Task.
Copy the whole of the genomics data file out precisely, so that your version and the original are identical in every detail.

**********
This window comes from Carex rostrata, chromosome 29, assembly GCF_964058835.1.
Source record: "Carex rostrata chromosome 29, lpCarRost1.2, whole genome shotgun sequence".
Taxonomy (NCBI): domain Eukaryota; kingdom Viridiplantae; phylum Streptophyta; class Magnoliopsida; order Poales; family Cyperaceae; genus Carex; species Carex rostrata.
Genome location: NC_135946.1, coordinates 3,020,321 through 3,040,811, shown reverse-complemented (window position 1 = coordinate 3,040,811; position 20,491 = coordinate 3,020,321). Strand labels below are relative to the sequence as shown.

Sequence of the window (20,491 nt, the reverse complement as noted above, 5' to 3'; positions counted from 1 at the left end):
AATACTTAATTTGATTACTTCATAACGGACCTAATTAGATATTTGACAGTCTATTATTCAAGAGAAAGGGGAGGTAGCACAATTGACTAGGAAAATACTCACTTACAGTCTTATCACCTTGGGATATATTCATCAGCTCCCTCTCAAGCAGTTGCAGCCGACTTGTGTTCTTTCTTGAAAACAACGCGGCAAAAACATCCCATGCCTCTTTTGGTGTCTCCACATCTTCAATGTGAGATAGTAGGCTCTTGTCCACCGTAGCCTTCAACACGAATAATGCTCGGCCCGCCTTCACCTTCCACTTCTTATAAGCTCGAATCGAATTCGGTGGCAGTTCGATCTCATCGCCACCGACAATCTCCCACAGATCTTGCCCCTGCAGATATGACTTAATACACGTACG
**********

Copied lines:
This window comes from Carex rostrata, chromosome 29, assembly GCF_964058835.1.
Source record: "Carex rostrata chromosome 29, lpCarRost1.2, whole genome shotgun sequence".
Taxonomy (NCBI): domain Eukaryota; kingdom Viridiplantae; phylum Streptophyta; class Magnoliopsida; order Poales; family Cyperaceae; genus Carex; species Carex rostrata.
Genome location: NC_135946.1, coordinates 3,020,321 through 3,040,811, shown reverse-complemented (window position 1 = coordinate 3,040,811; position 20,491 = coordinate 3,020,321). Strand labels below are relative to the sequence as shown.

Sequence of the window (20,491 nt, the reverse complement as noted above, 5' to 3'; positions counted from 1 at the left end):
AATACTTAATTTGATTACTTCATAACGGACCTAATTAGATATTTGACAGTCTATTATTCAAGAGAAAGGGGAGGTAGCACAATTGACTAGGAAAATACTCACTTACAGTCTTATCACCTTGGGATATATTCATCAGCTCCCTCTCAAGCAGTTGCAGCCGACTTGTGTTCTTTCTTGAAAACAACGCGGCAAAAACATCCCATGCCTCTTTTGGTGTCTCCACATCTTCAATGTGAGATAGTAGGCTCTTGTCCACCGTAGCCTTCAACACGAATAATGCTCGGCCCGCCTTCACCTTCCACTTCTTATAAGCTCGAATCGAATTCGGTGGCAGTTCGATCTCATCGCCACCGACAATCTCCCACAGATCTTGCCCCTGCAGATATGACTTAATACACGTACG